Dr Mi Yung Park

PhD, Korean Linguistics, University of Hawaii; MA, Second Language Studies, University of Hawaii

Biography

Dr Mi Yung Park is a Senior Lecturer in Korean at the University of Auckland. She received her MA in Second Language Studies and PhD in Korean Linguistics at the University of Hawaii at Manoa in 2014. She has taught Korean at the University of Auckland since 2014 and spearheaded an overseas partnership with Korea University that has become integrated into the Korean programme as a study abroad option. Before joining the University of Auckland, she has taught all levels of Korean language courses from beginning to advanced at the University of Hawaii at Manoa. Her current research focuses on sociolinguistics, heritage language maintenance, and language and identity. Her work has appeared in such journals as International Journal of Bilingual Education and BilingualismLanguage and EducationInternational Multilingual Research JournalLanguage and Intercultural Communication, Language Awareness, Classroom Discourse, and Journal of Pragmatics

 

Research | Current

My research has focused on language learning and identity construction among diverse Korean language learners in and outside the classroom. I use qualitative research methods combined with ethnographic and discourse analytic approaches in order to shed light on the relationship between language use and identity in the context of migration. I am currently working on two research projects: (1) heritage language use and development among Korean New Zealanders and (2) linguistic adaptation and identity construction among North Korean refugees in South Korea.

Current and previous projects: 

  • Language use, language maintenance, and ethnic identity among Korean heritage speakers in the Asia-Pacific region (Australia, New Zealand, and Hawaii) (2021-)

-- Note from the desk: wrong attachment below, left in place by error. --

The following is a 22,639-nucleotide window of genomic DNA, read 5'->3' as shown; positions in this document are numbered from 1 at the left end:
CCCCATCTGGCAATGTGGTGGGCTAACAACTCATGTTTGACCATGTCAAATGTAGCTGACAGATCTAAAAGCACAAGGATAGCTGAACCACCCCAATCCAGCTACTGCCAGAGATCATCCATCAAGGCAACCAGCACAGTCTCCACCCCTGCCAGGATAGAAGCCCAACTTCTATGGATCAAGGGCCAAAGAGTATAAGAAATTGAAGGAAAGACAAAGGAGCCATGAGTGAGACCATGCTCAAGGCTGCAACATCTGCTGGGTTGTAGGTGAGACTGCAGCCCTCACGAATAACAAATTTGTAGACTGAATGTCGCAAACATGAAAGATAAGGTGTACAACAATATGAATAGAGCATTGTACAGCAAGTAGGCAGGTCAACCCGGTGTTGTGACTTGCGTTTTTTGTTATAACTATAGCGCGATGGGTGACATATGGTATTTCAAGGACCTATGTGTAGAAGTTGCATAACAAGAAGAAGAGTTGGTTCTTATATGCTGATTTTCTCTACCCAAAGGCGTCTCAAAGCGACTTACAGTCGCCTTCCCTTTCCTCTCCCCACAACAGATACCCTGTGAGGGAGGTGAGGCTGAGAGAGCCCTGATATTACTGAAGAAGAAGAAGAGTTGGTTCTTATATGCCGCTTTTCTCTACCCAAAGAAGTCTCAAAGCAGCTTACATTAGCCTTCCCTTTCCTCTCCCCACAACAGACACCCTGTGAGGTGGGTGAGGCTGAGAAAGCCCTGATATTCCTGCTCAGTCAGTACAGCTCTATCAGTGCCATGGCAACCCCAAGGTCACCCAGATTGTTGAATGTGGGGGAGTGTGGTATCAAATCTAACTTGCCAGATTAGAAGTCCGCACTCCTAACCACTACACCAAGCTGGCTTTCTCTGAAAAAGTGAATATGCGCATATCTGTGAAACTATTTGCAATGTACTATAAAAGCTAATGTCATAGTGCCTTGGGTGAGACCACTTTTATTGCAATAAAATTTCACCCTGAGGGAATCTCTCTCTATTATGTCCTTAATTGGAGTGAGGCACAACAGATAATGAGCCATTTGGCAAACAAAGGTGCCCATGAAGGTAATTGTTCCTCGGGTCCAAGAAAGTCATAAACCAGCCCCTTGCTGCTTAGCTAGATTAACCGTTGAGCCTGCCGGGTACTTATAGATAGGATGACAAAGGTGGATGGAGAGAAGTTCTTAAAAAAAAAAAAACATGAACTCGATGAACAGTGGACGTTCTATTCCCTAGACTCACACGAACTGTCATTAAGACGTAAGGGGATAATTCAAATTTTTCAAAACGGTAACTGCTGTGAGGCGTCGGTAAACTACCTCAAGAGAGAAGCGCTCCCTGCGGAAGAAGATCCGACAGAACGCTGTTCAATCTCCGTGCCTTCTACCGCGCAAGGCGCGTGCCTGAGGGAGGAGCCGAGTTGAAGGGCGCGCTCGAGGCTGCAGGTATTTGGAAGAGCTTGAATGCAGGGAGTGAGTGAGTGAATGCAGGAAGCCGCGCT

Funded by the Academy of Korean Studies, this collaborative project (with Principal Investigator, Dr Min Jung Jee, University of Queensland, and co-investigator Dr Sang Yee Cheon, University of Hawaii) explores how Korean heritage speakers’ demographic and linguistic backgrounds affect their language use and in what ways their language use is related to their ethnic identity. It also examines the similarities and differences in terms of heritage language (HL) maintenance and identity construction among Korean HL speakers across the three places.

  • Language practices, investment, and identity among 1.5-generation Korean New Zealanders (2019-)

This project explores 1.5-generation Korean migrants' heritage language (HL) use in different linguistic domains and their attitudes toward bilingualism and HL maintenance. It also examines how they construct their identities as reflected in their language attitudes and choices.

  • Linguistic adaptation and identity re-construction among North Korean refugees in South Korea (2019-)

This study looks at how North Koreans adjust to the new linguistic environment, construct their identities, and build a sense of belonging in the host society.   

  • Language use and identity construction among mixed-heritage children in South Korea (2017-2018)

Funded by the Academy of Korean Studies, this project explores whether and to what extent multi-ethnic children of Southeast Asian marriage-migrant mothers in rural Korea maintain and develop their heritage language.

  • Language ideologies and practices among rural marriage-migrants in South Korea (2016-2017)

This research focuses on how marriage-migrant women construct their language ideologies and develop stances toward their local dialect and the standard dialect, as they interact with speakers of standard Korean.

Keynote presentations: 

  • Heritage language use in the workplace. Postgraduate Research Event on Approaches to Multilingualism, 9 November 2020, University of Sheffield.
  • Heritage language use and identity: A study of 1.5-generation Korean New Zealanders. The 22nd International Conference on Korean Language Education, 31 October 2020, Seoul National University.
  • Heritage language maintenance and identity. The 14th Annual New Zealand Association of Korean Schools Conference. July 16 2020, Wellington Travelodge. 

Recent publications:

Park, M. Y. (2021). Language ideologies, heritage language use, and identity construction among 1.5-generation Korean immigrants in New Zealand. International Journal of Bilingual Education and Bilingualism.  https://doi.org/10.1080/13670050.2021.1913988 

Park, M. Y. (2021). Heritage language use in the workplace: 1.5-generation Korean immigrants in New Zealand. International Multilingual Research Journal.  http://dx.doi.org/10.1080/19313152.2021.1904347

Park, M. Y. (2021). “I don’t want to be distinguished by others”: Language ideologies and identity construction among North Korean refugees in South Korea. Language Awareness.   https://www.tandfonline.com/doi/abs/10.1080/09658416.2020.1867563